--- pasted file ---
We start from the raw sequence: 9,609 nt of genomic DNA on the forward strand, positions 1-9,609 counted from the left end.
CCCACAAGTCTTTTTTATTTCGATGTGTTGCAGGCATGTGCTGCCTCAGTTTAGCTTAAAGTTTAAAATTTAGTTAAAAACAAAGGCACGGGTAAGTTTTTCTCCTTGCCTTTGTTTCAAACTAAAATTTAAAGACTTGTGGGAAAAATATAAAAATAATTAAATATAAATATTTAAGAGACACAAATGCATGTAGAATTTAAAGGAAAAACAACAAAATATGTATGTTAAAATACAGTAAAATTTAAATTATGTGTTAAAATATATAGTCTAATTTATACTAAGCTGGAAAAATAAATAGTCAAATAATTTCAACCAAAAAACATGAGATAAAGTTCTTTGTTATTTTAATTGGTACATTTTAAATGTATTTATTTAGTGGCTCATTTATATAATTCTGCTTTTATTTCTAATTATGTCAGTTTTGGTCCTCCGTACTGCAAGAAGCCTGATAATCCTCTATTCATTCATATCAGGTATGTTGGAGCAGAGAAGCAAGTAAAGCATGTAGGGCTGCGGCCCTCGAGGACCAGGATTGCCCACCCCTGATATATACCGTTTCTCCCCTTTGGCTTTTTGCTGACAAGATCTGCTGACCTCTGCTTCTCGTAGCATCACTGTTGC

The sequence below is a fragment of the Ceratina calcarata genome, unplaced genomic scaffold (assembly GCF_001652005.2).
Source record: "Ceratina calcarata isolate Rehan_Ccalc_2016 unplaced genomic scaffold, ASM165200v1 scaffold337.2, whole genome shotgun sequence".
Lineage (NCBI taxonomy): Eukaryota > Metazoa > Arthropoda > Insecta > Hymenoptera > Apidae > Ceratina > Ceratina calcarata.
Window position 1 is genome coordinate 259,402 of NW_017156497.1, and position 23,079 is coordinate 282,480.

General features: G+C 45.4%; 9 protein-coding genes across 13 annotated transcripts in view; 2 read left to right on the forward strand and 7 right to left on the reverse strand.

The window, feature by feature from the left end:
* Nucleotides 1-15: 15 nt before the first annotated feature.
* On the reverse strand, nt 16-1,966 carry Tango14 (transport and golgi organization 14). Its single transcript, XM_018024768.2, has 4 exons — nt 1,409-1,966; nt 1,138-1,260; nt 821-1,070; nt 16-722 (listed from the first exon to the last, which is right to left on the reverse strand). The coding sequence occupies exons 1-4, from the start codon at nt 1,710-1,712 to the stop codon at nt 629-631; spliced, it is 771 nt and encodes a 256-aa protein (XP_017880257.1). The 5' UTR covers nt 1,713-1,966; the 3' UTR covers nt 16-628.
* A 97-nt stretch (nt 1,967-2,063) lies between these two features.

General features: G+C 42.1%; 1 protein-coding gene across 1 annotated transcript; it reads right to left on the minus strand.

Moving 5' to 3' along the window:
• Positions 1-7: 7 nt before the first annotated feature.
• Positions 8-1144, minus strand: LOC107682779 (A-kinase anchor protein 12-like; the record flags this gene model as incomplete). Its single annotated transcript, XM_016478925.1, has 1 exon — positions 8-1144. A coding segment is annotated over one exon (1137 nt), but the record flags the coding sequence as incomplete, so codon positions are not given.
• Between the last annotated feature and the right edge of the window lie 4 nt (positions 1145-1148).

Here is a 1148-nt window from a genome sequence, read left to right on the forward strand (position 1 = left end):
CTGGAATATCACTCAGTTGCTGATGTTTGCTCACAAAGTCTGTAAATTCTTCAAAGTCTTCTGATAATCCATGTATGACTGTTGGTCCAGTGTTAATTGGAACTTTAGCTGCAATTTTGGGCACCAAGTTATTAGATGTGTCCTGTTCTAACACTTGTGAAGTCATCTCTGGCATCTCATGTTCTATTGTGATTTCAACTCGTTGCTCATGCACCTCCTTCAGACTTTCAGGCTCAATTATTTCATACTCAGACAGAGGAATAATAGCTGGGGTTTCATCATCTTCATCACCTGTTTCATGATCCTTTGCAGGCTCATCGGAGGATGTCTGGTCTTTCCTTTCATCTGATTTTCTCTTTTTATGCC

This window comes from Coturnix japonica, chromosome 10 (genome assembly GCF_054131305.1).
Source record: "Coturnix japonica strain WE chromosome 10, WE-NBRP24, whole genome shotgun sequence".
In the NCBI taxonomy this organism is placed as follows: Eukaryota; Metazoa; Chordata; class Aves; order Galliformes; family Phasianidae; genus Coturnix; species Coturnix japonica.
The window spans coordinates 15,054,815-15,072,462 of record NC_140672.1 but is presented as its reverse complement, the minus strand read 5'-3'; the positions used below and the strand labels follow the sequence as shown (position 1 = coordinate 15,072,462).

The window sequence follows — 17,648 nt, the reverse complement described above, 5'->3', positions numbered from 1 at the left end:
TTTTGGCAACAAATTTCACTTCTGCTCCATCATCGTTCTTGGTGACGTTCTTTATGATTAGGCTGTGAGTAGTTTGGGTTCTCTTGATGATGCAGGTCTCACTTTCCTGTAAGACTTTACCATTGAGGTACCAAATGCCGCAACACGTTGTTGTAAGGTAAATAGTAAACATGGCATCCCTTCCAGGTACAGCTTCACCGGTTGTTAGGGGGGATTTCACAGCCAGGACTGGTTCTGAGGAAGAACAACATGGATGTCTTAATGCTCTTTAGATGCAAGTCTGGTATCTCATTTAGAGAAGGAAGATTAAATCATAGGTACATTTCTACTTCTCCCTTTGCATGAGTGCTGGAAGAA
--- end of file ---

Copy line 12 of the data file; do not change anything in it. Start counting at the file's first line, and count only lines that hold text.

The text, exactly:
General features: G+C 42.1%; 1 protein-coding gene across 1 annotated transcript; it reads right to left on the minus strand.